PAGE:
The memorial and garden were restored and re-dedicated by the Friends of St Andrew’s (F.O.S.T.A.) in 2014 to commemorate the centenary of the Great War.
Jacqueline Wood: 1952 and 2014
The Terrace was the name given to the 3 manager’s villas built in 1863 on the lower half of the hill.  Two of these villas were demolished in 1978. The British Steel Corporation sold off sections of Staveley Works and its holdings in the 1970’s and a conveyance document, dated 10 May 1979, transferred ownership of the land and the one remaining villa to Barrow Hill Memorial Club.
The Club has been identified as a heritage asset in the Barrow Hill Conservation area and still stands as the memorial to the fallen. It has been extended significantly over the years, particularly to the rear, to meet the ever changing needs of the village community as decreed by the trust. It has been the scene of village events and family celebrations, the meeting place of local community groups and societies, the home of both indoor and outdoor sports clubs, the provider of entertainment and much more. It has served the community for over 150 years since it was built, and almost 100 years after it was gifted to the people of the village.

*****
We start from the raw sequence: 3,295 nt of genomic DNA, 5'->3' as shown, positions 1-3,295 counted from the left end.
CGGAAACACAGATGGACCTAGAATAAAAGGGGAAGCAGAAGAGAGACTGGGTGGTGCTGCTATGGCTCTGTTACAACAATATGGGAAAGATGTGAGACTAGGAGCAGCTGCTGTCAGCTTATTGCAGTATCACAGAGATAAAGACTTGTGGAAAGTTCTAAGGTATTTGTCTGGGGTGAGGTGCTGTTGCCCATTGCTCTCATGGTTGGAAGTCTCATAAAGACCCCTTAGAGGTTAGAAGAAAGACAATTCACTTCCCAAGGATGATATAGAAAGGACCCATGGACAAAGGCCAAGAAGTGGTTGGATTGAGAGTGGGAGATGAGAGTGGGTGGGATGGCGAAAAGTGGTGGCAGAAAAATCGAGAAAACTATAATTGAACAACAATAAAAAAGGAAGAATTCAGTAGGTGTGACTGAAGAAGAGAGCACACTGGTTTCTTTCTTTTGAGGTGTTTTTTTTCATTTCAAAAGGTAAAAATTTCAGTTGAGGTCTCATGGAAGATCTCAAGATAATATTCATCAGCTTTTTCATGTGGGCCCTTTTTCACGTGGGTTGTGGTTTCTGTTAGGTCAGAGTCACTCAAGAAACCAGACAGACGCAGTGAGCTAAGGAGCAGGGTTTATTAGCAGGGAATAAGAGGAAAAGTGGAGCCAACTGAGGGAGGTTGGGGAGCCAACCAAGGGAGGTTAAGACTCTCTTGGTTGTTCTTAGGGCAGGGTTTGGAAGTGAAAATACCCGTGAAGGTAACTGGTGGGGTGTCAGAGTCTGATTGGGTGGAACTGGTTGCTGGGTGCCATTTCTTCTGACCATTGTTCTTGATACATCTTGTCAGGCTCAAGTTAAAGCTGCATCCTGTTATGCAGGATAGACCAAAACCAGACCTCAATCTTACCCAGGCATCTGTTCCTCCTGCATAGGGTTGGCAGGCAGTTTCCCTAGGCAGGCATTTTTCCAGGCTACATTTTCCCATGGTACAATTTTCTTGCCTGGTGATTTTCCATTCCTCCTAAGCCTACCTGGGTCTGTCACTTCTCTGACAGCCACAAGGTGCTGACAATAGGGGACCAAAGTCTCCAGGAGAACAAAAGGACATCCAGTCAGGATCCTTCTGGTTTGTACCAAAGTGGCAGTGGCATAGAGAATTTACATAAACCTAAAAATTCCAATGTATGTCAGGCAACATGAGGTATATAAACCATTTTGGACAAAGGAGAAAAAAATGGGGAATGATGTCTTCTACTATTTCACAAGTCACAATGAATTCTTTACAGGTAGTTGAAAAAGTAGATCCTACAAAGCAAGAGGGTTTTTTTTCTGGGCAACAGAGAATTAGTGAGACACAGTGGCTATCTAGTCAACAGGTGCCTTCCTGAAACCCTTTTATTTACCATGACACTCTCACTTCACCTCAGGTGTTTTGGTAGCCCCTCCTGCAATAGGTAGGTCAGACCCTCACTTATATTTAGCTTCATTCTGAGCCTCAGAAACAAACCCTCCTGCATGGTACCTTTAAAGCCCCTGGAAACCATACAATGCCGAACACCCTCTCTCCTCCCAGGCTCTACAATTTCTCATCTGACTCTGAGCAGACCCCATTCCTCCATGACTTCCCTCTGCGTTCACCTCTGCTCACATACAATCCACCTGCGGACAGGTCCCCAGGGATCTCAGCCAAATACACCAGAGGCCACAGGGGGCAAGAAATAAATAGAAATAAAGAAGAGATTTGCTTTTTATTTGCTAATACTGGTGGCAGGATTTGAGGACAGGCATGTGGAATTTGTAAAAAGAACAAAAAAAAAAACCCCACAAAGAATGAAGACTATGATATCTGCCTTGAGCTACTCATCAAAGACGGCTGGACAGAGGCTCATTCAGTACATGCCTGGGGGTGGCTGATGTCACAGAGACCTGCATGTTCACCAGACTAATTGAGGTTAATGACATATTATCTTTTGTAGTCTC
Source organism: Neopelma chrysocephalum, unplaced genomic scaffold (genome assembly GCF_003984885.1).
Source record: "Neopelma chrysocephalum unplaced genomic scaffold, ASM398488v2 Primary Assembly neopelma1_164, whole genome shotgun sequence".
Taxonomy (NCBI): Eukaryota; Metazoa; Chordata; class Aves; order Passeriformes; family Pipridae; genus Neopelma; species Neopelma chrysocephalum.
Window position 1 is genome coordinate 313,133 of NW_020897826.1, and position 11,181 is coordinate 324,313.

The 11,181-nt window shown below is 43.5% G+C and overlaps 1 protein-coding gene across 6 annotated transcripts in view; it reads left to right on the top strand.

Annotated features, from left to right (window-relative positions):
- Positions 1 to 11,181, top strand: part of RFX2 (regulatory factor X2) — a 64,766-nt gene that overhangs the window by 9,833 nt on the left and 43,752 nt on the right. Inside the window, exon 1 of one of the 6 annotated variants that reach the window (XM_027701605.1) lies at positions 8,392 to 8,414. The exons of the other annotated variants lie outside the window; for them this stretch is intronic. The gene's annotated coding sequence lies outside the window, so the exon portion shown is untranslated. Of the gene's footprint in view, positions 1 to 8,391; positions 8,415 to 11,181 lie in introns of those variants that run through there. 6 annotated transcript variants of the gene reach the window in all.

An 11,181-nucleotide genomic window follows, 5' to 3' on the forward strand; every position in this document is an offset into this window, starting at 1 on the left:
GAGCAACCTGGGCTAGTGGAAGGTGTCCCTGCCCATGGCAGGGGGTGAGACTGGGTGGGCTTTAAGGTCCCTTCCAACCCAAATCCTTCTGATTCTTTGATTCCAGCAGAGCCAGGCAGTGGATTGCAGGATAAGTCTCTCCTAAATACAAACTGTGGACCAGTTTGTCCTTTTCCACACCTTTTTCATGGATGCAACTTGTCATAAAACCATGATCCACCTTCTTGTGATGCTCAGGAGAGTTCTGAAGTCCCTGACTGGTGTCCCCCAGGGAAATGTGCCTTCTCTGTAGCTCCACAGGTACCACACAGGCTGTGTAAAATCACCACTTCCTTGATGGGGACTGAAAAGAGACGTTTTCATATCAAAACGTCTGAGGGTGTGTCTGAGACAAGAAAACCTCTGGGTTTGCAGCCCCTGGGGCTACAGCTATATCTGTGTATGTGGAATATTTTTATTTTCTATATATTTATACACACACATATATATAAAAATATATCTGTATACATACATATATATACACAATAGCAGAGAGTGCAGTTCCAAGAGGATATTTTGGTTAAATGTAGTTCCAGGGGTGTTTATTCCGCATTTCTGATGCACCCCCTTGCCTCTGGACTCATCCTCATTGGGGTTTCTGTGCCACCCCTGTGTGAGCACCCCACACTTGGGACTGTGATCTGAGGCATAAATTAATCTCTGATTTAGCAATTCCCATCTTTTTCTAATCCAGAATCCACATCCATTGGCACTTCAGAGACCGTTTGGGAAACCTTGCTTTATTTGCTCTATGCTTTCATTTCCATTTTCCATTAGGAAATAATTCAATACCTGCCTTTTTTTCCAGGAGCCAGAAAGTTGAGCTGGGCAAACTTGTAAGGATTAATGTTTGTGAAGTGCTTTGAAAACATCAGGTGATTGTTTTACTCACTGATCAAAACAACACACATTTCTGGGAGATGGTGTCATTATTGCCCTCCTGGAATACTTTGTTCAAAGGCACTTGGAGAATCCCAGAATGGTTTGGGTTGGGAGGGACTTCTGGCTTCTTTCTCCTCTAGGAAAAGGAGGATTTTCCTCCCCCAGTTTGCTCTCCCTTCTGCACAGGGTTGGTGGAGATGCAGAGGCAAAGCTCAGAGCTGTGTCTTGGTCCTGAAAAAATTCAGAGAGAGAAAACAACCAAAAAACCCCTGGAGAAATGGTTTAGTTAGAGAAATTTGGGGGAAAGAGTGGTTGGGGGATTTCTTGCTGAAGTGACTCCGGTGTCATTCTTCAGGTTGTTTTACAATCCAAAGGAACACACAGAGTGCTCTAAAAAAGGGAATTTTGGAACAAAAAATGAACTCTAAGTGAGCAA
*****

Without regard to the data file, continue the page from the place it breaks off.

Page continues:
Click here to hear the story of the Barrow Hill Memorial Club – told by relatives of the men whose names are inscribed on the memorial plaque.
 See also “The Building of Barrow Hill: The Model Village” Ann Lucas
 Derbyshire Times and Chesterfield Herald: 24th October 1863
 Derbyshire Times and Chesterfield Herald: 2nd April 1864
 1911 England Census
 The original number 10 still exists on the small door by the fire escape
 Derbyshire Times and Chesterfield Herald: 9th December 1865
 Derbyshire Times and Chesterfield Herald: 6th April 1912
 Derbyshire Courier: 3rd May 1919
 Derbyshire Times and Chesterfield Herald: 31st January 1920
 Derbyshire Times and Chesterfield Herald: 31st January 1920
 Derbyshire Times and Chesterfield Herald: 31st January 1920
 Derbyshire Times and Chesterfield Herald: 31st May 1924
 Conyeyance/Trust Deed: 1924
 Barrow Hill Memorial Club Accounts, 1925,1926,1929 D3808/2/107/1-3
 See also “The Building of Barrow Hill: Station Road” Ann Lucas